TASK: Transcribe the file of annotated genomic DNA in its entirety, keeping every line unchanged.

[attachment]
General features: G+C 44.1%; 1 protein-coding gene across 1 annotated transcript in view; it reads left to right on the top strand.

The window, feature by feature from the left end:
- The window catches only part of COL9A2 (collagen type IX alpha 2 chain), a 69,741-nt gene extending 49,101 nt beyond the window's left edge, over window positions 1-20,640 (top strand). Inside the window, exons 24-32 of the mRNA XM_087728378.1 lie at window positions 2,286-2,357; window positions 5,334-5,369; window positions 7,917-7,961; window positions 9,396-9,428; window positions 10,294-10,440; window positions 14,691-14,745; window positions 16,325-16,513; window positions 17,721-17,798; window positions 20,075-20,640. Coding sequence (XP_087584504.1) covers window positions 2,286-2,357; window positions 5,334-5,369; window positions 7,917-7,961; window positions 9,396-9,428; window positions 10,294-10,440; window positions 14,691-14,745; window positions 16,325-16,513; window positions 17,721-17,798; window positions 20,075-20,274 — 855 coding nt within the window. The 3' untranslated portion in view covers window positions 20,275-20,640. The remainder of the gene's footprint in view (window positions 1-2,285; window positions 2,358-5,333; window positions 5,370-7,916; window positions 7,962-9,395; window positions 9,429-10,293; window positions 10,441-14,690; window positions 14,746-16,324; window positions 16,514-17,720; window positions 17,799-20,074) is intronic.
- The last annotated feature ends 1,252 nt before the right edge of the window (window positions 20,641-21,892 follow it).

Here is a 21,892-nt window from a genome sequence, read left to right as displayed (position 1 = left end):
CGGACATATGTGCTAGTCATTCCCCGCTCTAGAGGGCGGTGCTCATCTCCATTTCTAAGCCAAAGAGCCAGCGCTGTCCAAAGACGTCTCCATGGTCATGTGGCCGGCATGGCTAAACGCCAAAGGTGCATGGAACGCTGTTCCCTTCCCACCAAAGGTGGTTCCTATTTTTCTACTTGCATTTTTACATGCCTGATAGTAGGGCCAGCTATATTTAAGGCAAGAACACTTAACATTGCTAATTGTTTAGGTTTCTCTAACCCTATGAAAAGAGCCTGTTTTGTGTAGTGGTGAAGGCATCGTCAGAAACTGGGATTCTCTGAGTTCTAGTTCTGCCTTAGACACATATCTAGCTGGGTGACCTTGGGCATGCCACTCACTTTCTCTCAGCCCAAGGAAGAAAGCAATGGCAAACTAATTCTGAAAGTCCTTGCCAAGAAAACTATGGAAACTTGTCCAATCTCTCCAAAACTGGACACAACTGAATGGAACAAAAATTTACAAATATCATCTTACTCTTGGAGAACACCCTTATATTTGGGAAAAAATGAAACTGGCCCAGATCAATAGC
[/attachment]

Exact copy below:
General features: G+C 44.1%; 1 protein-coding gene across 1 annotated transcript in view; it reads left to right on the top strand.

The window, feature by feature from the left end:
- The window catches only part of COL9A2 (collagen type IX alpha 2 chain), a 69,741-nt gene extending 49,101 nt beyond the window's left edge, over window positions 1-20,640 (top strand). Inside the window, exons 24-32 of the mRNA XM_087728378.1 lie at window positions 2,286-2,357; window positions 5,334-5,369; window positions 7,917-7,961; window positions 9,396-9,428; window positions 10,294-10,440; window positions 14,691-14,745; window positions 16,325-16,513; window positions 17,721-17,798; window positions 20,075-20,640. Coding sequence (XP_087584504.1) covers window positions 2,286-2,357; window positions 5,334-5,369; window positions 7,917-7,961; window positions 9,396-9,428; window positions 10,294-10,440; window positions 14,691-14,745; window positions 16,325-16,513; window positions 17,721-17,798; window positions 20,075-20,274 — 855 coding nt within the window. The 3' untranslated portion in view covers window positions 20,275-20,640. The remainder of the gene's footprint in view (window positions 1-2,285; window positions 2,358-5,333; window positions 5,370-7,916; window positions 7,962-9,395; window positions 9,429-10,293; window positions 10,441-14,690; window positions 14,746-16,324; window positions 16,514-17,720; window positions 17,799-20,074) is intronic.
- The last annotated feature ends 1,252 nt before the right edge of the window (window positions 20,641-21,892 follow it).

Here is a 21,892-nt window from a genome sequence, read left to right as displayed (position 1 = left end):
CGGACATATGTGCTAGTCATTCCCCGCTCTAGAGGGCGGTGCTCATCTCCATTTCTAAGCCAAAGAGCCAGCGCTGTCCAAAGACGTCTCCATGGTCATGTGGCCGGCATGGCTAAACGCCAAAGGTGCATGGAACGCTGTTCCCTTCCCACCAAAGGTGGTTCCTATTTTTCTACTTGCATTTTTACATGCCTGATAGTAGGGCCAGCTATATTTAAGGCAAGAACACTTAACATTGCTAATTGTTTAGGTTTCTCTAACCCTATGAAAAGAGCCTGTTTTGTGTAGTGGTGAAGGCATCGTCAGAAACTGGGATTCTCTGAGTTCTAGTTCTGCCTTAGACACATATCTAGCTGGGTGACCTTGGGCATGCCACTCACTTTCTCTCAGCCCAAGGAAGAAAGCAATGGCAAACTAATTCTGAAAGTCCTTGCCAAGAAAACTATGGAAACTTGTCCAATCTCTCCAAAACTGGACACAACTGAATGGAACAAAAATTTACAAATATCATCTTACTCTTGGAGAACACCCTTATATTTGGGAAAAAATGAAACTGGCCCAGATCAATAGC